In Defense of Patriotism

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A few months ago, my three children attended a BamaCarry meeting with my husband and me. We heard a great message from Greg Hopkins — author, lawyer and pro-Second-Amendment advocate — who shared about the dangers of “red flag” laws. I realize that my kids don’t really know what’s going on. Thus, they weren’t fully interested in the event, but they enjoyed eating dinner with and being around fellow 2A supporters. And what made me really proud was when we all stood up to say the Pledge of Allegiance. My children joined right in. And with her hand on her heart and facing the stars and stripes, my 6-year-old daughter was probably the loudest one in the group, saying the pledge clearly and proudly.

Our kids learned the pledge and say it every morning at school, but beyond that, we have often had talks as a family about our flag, the Pledge of Allegiance, “The Star-Spangled Banner,” our troops, our government, America … and patriotism. And I wholly believe in rearing children who respect our country.

Patriotism Is Not Divisiveness

This got me thinking back to a conversation I had about five years ago with a young friend who had recently graduated college. She didn’t believe the Pledge of Allegiance should be taught in schools. She thought it was completely stupid to pledge anything to a piece of material or to require groups of children to memorize and recite something that was potentially “offensive and divisive.” I was floored. Is this really what young people are learning and thinking nowadays — that appreciating our country is offensive and divisive?

If patriotism is offensive and divisive, couldn’t just about anything fall into that category? For instance, I don’t really like the idea that my kids have to be subjected to learning square dancing in school. Could I argue that children being prompted through a sequence of weird, synchronized dance movements by some overly enthusiastic caller to the beat of some atrocious country music is offensive and divisive too? But I digress…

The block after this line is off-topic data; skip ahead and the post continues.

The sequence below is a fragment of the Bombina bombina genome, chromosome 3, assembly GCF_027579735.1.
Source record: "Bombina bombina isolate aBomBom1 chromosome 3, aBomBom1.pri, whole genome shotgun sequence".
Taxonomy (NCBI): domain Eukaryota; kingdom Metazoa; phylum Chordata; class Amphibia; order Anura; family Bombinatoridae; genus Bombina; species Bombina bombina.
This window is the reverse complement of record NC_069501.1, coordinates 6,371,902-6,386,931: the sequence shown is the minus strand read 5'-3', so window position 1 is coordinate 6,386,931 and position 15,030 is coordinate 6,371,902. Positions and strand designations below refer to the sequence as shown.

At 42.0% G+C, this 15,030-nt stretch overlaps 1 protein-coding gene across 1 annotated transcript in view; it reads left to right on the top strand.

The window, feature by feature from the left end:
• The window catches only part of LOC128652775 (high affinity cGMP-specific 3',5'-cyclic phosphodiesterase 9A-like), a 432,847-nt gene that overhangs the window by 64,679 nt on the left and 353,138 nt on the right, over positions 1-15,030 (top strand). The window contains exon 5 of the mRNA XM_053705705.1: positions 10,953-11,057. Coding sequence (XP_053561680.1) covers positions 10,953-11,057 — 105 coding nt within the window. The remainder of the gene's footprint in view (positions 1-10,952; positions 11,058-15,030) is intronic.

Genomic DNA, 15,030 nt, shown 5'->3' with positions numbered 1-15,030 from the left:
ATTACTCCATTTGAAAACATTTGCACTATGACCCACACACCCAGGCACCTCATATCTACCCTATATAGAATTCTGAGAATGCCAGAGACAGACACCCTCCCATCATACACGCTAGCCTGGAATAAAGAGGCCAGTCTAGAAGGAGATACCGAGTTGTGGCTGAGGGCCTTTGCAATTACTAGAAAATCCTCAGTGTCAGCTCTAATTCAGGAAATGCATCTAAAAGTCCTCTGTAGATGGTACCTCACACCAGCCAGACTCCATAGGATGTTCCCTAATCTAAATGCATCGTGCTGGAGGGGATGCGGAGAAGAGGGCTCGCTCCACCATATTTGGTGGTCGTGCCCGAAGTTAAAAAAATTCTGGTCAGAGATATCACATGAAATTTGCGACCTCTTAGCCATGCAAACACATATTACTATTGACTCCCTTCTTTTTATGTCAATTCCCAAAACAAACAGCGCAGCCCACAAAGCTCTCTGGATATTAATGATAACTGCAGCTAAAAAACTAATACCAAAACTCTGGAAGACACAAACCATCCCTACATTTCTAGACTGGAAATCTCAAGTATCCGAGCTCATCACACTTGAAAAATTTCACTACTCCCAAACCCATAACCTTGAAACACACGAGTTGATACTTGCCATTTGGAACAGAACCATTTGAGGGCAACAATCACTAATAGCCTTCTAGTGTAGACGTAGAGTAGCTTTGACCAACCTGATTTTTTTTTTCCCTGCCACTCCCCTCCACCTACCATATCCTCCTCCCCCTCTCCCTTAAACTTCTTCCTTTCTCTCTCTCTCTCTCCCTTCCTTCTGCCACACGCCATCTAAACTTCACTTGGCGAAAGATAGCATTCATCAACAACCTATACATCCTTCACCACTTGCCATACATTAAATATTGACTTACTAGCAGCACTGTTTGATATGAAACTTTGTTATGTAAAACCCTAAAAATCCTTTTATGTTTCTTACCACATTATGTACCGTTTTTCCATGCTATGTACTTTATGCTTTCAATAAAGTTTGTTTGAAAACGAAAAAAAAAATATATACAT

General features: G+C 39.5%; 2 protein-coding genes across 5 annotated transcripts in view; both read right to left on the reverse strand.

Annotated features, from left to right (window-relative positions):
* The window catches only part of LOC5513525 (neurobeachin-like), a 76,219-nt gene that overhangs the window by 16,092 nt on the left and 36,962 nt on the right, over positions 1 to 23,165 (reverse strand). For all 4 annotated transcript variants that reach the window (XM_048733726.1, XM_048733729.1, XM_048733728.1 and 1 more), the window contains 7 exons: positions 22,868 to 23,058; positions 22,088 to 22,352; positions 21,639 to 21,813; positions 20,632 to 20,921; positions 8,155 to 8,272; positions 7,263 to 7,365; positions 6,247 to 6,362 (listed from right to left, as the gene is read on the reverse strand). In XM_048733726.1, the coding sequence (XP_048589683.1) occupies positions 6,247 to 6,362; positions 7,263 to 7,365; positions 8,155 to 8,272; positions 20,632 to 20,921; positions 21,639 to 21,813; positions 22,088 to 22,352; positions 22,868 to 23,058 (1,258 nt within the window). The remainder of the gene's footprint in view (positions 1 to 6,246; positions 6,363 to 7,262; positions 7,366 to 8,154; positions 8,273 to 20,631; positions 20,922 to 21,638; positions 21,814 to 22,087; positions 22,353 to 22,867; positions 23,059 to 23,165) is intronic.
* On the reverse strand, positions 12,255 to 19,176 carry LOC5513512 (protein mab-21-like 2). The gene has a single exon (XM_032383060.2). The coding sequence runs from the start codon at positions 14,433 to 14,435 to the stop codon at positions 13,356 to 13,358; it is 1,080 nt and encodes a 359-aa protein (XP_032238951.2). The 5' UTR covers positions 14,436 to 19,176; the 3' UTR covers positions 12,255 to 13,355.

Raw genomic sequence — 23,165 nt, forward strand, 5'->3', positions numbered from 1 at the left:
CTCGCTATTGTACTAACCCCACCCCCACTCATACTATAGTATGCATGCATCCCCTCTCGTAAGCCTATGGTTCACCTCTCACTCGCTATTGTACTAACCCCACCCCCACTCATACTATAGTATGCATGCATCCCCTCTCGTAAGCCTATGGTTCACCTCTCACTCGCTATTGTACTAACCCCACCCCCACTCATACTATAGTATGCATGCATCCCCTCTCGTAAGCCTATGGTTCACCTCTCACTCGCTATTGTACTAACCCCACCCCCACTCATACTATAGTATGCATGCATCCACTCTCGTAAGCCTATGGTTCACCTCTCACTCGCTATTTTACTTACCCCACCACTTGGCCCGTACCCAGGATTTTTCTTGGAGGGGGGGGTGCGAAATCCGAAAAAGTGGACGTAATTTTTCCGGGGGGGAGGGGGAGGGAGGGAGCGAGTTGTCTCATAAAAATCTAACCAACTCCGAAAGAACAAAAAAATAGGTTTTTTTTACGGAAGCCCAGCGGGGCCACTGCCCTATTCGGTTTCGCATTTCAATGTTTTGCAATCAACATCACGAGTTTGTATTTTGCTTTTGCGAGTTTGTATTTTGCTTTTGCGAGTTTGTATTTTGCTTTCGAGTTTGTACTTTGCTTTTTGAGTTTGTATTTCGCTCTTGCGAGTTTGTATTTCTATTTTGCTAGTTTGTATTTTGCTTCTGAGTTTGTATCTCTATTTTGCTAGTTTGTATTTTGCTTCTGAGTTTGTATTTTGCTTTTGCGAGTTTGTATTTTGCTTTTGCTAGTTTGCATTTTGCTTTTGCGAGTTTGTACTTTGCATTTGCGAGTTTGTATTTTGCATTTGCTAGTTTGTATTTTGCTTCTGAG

Patriotism Is Not Isolationism

But honestly, what’s wrong with love of country? What’s wrong with being proud to be American and commemorating what we’ve been through, what we’re doing and where we’re heading? I’m not saying we’ve done everything right and we never struggle. Why can’t we show support and respect for our nation and the freedoms we have? Other nations do. Is patriotism fine for anyone as long as you don’t claim it for the United States?

Patriotism Is Not Rejection

All in all, patriotism is kind of like rooting for your team or being part of a family and recognizing and celebrating that. It doesn’t mean you get everything right all of the time. It doesn’t mean you’re better than everyone else or you’re perfect. But it does mean you offer your support and your respect — even when things aren’t going the way YOU want them to.

You don’t just give up on the things you care about. You don’t simply turn your back on something important. For example, if someone at work does something hateful, do you blame the entire company? What if several players on your favorite football team make a mistake? Do you burn all your memorabilia and choose another team? Or what if a family member goes to jail? Do you change your surname? If a group or a representative or any random American does something unfavorable, should we stomp on the flag, tear up the Constitution, blame the whole nation and abandon all hope?

No. We learn. We pick up the pieces. We press on. A few parts of the whole may not be the most pleasant, favorable or memorable, but that doesn’t mean we reject the good while attempting to overlook, avoid or remedy the bad.

And just so you know where I’m coming from: I am first generation born here in America. My mother and her family immigrated to the United States from Norway. And I still have a very large portion of my family there. But just because I love the USA doesn’t mean I hate everyone else or look down on them or think that I’m better or we’re better. And being grateful for my American birth and citizenship doesn’t make me automatically hate my Norwegian heritage or anyone else’s, for that matter.

Patriotism Is Not Visionless

Patriotism to me means we’re part of something — something bigger than just us. And it means we support and respect that because we want it to succeed … for everyone! Patriotism is not blind acceptance; it’s constant vigilance.

About Beth Alcazar

Beth Alcazar, author of Women’s Handgun & Self-Defense Fundamentals, associate editor of Concealed Carry Magazine and creator of the Pacifiers & Peacemakers blog, has enjoyed nearly two decades of working and teaching in the firearms industry. Beth is passionate about safe and responsible firearms use and enthusiastic about teaching others. She is certified as an instructor through SIG Sauer Academy, ALICE Institute, DRAW School, TWAW and I.C.E. Training and is a USCCA Certified Instructor and Senior Training Counselor.


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